There is a beautiful vine growing on our farm. It grows and blooms like crazy and it is beautiful, but it hasn’t always been beautiful.
We got a start of this plant years ago when there used to be a little Greek restaurant in Volcan. The owner gave us a start and we had it this struggling little plant in six different places for about four years. It never died, but it never grew. Now my horticultural philosophy with plants is to try a plant in a few different places and if it decides to grow, fine, if not . . . it’s history. Not only did it not grow, it barely hung on to life. Many times I almost tossed it. When we first bought our coffee farm, before we started building or redeveloping the coffee farm, tired of seeing this sick thing around, I just stuck it in the ground on the farm. I told it . . . I do talk to plants . . . and to myself . . . and to God . . . “Plant, it’s now or never! Grow or die!”
And it has grown!!! Wow, has it grown. I admit that it’s grown so well that it requires a lot of trimming and we stick the trimmings in the compost pile and they start growing! All producing spectacular purple flowers.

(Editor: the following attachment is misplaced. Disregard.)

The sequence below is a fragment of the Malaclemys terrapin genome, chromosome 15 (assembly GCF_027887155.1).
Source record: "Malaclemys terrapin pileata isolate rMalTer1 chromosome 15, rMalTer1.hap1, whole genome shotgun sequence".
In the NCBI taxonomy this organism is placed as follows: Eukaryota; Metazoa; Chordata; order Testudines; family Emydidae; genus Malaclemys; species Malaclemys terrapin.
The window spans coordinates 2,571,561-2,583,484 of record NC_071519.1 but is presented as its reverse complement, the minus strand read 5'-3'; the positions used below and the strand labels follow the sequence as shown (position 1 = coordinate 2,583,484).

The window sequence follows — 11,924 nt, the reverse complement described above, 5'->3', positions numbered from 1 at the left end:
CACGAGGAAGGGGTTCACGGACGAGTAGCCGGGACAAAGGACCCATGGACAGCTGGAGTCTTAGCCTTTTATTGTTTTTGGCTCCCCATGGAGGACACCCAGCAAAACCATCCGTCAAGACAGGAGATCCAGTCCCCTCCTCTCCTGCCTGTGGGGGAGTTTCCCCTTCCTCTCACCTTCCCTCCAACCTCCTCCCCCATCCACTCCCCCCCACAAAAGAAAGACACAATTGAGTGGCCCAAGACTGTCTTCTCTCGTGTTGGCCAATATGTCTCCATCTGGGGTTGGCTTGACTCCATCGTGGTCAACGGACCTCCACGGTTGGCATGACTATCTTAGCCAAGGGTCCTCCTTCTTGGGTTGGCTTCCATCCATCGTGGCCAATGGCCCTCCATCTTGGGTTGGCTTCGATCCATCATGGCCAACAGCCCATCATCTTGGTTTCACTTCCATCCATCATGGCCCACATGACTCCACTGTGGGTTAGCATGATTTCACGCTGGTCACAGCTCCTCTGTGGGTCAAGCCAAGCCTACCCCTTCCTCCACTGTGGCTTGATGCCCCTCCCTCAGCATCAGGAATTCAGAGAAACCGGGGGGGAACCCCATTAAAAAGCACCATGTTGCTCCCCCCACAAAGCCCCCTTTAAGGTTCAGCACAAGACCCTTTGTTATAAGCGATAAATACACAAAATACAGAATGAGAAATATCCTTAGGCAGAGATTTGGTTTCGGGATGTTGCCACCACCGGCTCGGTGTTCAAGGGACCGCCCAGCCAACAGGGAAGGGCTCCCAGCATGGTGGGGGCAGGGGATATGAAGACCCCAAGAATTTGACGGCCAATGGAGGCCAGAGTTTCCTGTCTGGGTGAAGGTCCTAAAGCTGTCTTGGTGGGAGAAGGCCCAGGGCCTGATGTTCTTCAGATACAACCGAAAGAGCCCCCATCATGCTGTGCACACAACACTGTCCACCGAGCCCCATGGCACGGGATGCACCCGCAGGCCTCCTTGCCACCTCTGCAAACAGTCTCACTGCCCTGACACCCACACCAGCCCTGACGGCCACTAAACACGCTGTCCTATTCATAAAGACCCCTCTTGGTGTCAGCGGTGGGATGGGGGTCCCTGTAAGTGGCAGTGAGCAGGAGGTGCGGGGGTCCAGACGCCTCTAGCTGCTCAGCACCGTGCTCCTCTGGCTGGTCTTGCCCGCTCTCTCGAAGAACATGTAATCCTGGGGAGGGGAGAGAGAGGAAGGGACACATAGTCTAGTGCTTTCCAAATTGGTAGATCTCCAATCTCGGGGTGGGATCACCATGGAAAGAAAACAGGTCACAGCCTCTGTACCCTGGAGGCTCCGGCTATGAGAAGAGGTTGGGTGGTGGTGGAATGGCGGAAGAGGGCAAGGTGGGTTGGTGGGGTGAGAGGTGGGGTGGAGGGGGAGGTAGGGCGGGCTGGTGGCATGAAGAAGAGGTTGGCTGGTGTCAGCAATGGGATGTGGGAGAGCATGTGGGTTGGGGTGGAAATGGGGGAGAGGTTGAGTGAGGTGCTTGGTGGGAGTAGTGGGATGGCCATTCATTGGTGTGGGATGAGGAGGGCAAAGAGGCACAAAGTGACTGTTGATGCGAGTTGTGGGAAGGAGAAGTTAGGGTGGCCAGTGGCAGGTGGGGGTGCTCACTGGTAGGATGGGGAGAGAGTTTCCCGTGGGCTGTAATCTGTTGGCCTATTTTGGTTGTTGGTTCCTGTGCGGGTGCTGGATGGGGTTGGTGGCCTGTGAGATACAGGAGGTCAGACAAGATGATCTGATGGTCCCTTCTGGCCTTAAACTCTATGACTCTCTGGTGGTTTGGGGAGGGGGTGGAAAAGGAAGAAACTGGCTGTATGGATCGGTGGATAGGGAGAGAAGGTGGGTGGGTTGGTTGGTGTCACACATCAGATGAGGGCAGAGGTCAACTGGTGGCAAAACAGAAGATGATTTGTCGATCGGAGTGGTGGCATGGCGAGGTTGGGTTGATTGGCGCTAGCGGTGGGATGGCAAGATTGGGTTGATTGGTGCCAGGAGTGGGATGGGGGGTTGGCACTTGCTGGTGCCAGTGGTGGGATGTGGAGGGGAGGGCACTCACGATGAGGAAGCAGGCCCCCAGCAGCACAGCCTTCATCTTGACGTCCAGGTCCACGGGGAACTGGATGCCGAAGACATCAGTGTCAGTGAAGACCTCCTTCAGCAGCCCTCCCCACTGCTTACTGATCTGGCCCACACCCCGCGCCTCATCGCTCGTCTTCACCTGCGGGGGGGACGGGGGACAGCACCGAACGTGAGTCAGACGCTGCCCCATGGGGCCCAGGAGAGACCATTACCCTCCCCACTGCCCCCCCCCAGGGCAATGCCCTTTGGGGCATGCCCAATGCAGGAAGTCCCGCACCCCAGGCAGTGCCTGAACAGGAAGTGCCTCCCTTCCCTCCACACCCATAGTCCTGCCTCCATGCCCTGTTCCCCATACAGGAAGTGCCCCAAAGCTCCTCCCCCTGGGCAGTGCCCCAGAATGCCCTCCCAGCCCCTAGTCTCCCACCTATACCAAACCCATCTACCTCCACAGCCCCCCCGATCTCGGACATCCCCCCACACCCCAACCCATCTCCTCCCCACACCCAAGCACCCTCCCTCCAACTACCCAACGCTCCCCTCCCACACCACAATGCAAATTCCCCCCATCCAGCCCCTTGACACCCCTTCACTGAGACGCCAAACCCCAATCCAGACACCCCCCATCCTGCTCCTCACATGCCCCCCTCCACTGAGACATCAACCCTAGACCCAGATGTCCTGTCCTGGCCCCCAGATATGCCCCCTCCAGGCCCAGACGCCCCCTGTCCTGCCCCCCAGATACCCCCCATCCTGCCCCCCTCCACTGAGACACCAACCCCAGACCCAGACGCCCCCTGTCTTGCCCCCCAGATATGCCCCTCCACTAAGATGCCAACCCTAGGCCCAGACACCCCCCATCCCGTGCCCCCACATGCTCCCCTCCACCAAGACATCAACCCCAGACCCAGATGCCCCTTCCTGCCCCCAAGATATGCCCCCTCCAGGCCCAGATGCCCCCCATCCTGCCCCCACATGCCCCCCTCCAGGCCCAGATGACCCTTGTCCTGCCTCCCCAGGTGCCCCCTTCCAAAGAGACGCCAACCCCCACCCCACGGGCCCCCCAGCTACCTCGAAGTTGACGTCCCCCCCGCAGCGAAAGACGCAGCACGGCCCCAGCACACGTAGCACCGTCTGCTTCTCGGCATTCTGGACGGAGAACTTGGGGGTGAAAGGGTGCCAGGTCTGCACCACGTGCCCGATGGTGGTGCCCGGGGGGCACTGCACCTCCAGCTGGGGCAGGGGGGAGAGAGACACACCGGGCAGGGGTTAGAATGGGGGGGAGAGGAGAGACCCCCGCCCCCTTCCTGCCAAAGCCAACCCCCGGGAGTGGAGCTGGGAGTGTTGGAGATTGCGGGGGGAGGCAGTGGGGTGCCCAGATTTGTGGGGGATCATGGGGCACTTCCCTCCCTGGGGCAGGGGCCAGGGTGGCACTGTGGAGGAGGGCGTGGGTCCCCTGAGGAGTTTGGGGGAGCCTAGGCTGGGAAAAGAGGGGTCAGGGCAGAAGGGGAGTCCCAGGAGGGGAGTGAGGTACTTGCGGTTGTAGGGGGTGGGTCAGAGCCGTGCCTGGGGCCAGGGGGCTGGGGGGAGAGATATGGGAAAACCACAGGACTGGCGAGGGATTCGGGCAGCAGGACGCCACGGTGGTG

Now if I were still preaching, I would have a sermon “illustration” here. For those of you unaccustomed to pews, a sermon illustration is a little story stuck into a sermon to wake people up and hopefully make a point.
Yes, generally I think the “Bloom where you are planted!” is a good strategy. But there are times in life when you find yourself “planted” in the wrong place, in a place where you can’t grow, where whatever it is that you need to grow and flourish just isn’t. And it’s at those moments I think when you need to have the strength and courage to pick up and move and try growing in a more conducive environment.
Growing is what life is all about! I think it was Bob Dylan who said, “When you stop growing you start to die.” If he didn’t say it, whoever said it, it was a good thought. If you aren’t growing through life, then something is wrong. You can just sit there and take it, or you can do something about it.
Thus endeth the lesson of the vine.